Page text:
Everybody loves libraries. Or the idea of libraries. Or at least the idea that there ought to be libraries. But this love doesn’t always translate to keeping libraries open – especially during the hours that anyone might want to visit.
Last night I attended the parliamentary launch of Independent Library Report for England, published by DCMS just before Christmas last year. The esteemed panel – including author Joanna Trollope and panel chair philanthropist William Sieghart who made his money in publishing – alluded to the many previous challenging and now dusty reports on library reform and improvement.
Many years ago and in a completely different era of public finance, I co-authored one of those now dusty reports on public libraries at the Audit Commission. In that report we talked about books and space and access. How there still need to be good books in libraries as well as diversified stock. How the space needs to be pleasant and conducive to quiet reflection and study but also a social space (they don’t need to be in the same room!) and how people need to be able to access libraries conveniently at times that they expect libraries to be open and how people need to know about what libraries have to offer – as that wasn’t always apparent even if you were standing inside one. I didn’t think these were particularly startling recommendations, but it wasn’t well received by library world. We also had some pretty unpleasant reporting on performance based on Best Value reviews and then then ubiquitous performance indicators. I was accused of bring the library world into disrepute and at one conference a male librarian accosted me – I thought he was going to punch me or spit on me, but I guess that’s not the librarian way.
It seems like many libraries are still struggling with the issues we looked at then. I heard complaints about stock, about the way stock is displayed, about awareness and about the social environment and about opening hours. If I’m being really uncharitable, I guess the only that’s really changed is that there’s no more Audit Commission.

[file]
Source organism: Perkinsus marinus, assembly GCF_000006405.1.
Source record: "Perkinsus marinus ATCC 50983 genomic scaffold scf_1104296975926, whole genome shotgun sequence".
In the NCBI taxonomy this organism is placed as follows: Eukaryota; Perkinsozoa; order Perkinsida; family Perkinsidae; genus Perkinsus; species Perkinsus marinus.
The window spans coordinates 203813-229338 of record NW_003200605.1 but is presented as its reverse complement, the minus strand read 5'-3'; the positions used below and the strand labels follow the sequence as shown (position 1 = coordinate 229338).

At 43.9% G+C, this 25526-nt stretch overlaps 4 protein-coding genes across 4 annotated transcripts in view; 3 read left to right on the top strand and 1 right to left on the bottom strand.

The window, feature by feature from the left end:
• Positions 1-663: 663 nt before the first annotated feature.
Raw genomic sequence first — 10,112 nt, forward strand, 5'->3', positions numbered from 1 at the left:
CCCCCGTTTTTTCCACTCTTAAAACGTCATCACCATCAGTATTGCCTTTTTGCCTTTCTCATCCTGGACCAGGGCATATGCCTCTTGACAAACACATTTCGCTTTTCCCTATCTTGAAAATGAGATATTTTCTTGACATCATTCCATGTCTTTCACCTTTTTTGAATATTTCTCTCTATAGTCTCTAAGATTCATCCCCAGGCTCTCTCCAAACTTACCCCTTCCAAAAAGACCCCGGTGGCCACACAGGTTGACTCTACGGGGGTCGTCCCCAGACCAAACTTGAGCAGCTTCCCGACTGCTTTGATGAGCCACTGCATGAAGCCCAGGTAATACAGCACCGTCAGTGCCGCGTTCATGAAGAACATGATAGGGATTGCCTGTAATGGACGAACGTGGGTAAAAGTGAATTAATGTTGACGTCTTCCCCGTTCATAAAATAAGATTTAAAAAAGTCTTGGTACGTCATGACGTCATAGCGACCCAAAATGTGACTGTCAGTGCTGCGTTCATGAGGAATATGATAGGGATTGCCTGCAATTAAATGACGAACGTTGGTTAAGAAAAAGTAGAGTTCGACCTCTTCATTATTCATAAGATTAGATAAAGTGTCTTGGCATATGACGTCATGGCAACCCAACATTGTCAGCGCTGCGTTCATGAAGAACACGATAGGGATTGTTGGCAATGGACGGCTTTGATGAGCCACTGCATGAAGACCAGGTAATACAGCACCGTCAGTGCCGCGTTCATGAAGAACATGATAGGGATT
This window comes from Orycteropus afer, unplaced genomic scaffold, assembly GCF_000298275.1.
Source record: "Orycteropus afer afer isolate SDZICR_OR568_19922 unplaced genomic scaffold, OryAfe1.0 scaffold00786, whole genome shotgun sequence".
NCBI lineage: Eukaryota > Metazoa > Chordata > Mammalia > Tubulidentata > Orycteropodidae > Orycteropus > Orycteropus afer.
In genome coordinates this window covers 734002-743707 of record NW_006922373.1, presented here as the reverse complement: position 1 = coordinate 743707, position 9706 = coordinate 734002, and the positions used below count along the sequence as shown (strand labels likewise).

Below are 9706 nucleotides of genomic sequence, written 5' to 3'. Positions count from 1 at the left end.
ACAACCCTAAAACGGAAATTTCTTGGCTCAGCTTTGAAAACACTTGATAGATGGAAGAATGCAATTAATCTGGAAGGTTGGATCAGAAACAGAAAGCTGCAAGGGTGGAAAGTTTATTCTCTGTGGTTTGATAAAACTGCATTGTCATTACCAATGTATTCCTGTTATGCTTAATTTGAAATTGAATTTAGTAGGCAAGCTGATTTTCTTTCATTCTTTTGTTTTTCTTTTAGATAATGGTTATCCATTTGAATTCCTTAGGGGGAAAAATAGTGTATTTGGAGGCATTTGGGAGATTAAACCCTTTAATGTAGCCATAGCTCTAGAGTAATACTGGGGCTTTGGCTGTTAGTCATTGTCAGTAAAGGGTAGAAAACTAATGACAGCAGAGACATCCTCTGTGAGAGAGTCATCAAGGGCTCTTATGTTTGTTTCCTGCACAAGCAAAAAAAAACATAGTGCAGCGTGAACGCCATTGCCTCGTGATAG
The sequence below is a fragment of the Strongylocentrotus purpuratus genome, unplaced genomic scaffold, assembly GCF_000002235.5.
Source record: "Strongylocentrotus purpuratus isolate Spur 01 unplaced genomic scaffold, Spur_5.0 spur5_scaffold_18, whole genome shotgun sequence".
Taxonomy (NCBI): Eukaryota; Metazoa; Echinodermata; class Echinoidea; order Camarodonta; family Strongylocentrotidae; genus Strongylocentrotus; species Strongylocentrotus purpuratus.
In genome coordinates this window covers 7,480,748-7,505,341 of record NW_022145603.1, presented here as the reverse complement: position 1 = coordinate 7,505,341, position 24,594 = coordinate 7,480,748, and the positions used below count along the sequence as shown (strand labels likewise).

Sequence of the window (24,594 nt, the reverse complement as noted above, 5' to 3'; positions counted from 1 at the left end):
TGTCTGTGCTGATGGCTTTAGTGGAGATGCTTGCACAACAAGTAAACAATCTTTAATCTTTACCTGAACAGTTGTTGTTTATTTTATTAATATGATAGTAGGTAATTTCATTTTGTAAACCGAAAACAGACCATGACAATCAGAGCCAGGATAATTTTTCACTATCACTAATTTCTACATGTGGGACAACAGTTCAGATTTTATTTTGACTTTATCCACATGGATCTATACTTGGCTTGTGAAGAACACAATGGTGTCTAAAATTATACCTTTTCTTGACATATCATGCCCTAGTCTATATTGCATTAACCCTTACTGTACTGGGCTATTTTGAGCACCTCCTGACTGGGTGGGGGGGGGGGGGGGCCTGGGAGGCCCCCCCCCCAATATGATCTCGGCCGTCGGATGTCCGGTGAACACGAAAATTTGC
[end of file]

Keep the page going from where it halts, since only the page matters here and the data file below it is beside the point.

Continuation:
But there are now a few more examples of truly innovative practice in delivery and in organisation. The head of Suffolk libraries is an independent charity. The City of York has been spun out and is one third owned by staff and two thirds by community members. I really hope this makes a difference to libraries. One thing I thought was missing in the report we did was the importance of community engagement and giving community groups a say and a space in running libraries. Back then, I thought it would be good for libraries and the right thing to do to make libraries a truly engaging community asset, these days it’s an absolute necessity. But if it’s not done with an open mind and an open heart, it won’t succeed. They also made some excellent points about the value of these community spaces and how they should be more adaptable and accessible.
And of course, technology has moved on a lot since then and librarians acknowledge that wifi is an important service provided by libraries (and can be incredibly important in rural areas), but still not all libraries have good wifi.
The report makes a few recommendations we wouldn’t have dreamed of doing back then, but which may make sense in today’s context. It calls for a national library service of sorts. There certainly does need to be much more joining up of library services. In London alone there are 33 different library services (well, ok 31 with Triborough’s joining up) and that does seem mad. But should it be one library service or five or six? I don’t know what would make the most sense. I also remain unconvinced about a national service with physical assets, but a national service of digital assets could be incredibly powerful and really give the UK (or parts thereof) a distinct international advantage.
The report also calls for a task force – which has already been convened and is being led by Paul Blantern, the Chief Executive of Northamptonshire County Council. So this report differs from my own long-forgotten contribution in that maybe people will follow up on the recommendations it makes.
I hope so. I genuinely believe that libraries are so important for how we see our communities and are an absolutely vital service for the people who rely on them – and they could be so much more.
LGiU members should look out for a detailed briefing on this report and library policy coming soon.